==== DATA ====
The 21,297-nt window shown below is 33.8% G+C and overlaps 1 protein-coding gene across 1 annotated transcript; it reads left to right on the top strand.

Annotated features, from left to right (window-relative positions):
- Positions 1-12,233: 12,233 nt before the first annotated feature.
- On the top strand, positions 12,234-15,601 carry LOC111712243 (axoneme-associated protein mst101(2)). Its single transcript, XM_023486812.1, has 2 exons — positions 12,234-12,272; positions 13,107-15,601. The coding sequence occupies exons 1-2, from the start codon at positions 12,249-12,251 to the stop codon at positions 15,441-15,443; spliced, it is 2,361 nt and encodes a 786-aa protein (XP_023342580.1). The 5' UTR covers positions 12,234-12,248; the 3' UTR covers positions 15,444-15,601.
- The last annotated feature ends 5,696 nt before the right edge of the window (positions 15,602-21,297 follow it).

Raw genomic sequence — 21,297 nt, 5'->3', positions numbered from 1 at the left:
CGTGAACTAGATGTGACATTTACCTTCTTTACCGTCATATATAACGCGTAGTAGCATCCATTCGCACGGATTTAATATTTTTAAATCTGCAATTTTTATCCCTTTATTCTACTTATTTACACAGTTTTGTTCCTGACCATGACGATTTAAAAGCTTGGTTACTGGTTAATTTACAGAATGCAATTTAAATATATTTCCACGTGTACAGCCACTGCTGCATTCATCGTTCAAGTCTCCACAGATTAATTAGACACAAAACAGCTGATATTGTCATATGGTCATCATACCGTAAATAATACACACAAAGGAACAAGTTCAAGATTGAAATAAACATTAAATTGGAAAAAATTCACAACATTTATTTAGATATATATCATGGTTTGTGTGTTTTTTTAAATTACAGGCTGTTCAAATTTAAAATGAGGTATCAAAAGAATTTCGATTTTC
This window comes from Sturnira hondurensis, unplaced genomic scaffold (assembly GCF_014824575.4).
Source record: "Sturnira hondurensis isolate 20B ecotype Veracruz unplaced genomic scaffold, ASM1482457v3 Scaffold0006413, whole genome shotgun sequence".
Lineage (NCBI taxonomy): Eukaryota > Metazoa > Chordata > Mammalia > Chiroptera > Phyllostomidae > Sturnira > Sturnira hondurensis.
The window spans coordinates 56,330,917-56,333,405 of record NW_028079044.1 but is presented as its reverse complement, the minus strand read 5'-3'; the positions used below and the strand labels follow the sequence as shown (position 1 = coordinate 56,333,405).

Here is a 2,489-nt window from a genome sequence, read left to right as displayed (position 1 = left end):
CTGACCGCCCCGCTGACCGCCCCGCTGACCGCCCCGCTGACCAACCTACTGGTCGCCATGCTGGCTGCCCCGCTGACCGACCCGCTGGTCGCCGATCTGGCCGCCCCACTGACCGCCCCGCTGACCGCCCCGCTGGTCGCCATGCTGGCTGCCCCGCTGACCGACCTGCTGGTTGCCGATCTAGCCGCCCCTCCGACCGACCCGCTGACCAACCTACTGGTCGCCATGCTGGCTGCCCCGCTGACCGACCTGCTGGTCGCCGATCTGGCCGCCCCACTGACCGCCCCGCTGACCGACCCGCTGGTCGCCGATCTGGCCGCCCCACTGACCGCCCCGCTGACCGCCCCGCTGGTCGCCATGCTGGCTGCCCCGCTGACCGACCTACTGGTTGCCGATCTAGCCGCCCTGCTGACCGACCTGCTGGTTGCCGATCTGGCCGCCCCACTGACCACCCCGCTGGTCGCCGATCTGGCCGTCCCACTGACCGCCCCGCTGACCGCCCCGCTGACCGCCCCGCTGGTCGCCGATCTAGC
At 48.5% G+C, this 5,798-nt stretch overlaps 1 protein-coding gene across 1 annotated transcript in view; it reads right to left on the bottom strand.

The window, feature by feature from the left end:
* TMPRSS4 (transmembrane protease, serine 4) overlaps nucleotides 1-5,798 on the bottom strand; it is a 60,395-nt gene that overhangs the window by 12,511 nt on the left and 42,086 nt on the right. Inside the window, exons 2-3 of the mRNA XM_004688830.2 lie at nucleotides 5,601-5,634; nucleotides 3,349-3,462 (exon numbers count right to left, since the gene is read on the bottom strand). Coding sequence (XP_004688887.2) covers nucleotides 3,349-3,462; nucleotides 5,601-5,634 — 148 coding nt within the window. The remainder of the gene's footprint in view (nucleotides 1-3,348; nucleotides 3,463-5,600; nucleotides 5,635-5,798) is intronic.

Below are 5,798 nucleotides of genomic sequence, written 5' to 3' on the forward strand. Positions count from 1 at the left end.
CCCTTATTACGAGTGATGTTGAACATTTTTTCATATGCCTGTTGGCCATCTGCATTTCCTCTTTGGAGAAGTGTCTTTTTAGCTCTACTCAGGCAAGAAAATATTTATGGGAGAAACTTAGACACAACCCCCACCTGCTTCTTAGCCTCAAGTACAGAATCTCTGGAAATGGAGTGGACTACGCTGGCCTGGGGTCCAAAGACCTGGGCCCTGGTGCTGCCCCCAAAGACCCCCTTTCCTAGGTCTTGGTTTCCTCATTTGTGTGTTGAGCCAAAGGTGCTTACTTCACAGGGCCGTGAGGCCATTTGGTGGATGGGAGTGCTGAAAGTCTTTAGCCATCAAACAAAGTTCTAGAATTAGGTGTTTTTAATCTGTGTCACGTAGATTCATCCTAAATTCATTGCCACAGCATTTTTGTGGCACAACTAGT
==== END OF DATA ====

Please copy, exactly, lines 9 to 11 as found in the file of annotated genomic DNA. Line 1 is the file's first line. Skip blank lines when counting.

Source record: "Sturnira hondurensis isolate 20B ecotype Veracruz unplaced genomic scaffold, ASM1482457v3 Scaffold0006413, whole genome shotgun sequence".
Lineage (NCBI taxonomy): Eukaryota > Metazoa > Chordata > Mammalia > Chiroptera > Phyllostomidae > Sturnira > Sturnira hondurensis.
The window spans coordinates 56,330,917-56,333,405 of record NW_028079044.1 but is presented as its reverse complement, the minus strand read 5'-3'; the positions used below and the strand labels follow the sequence as shown (position 1 = coordinate 56,333,405).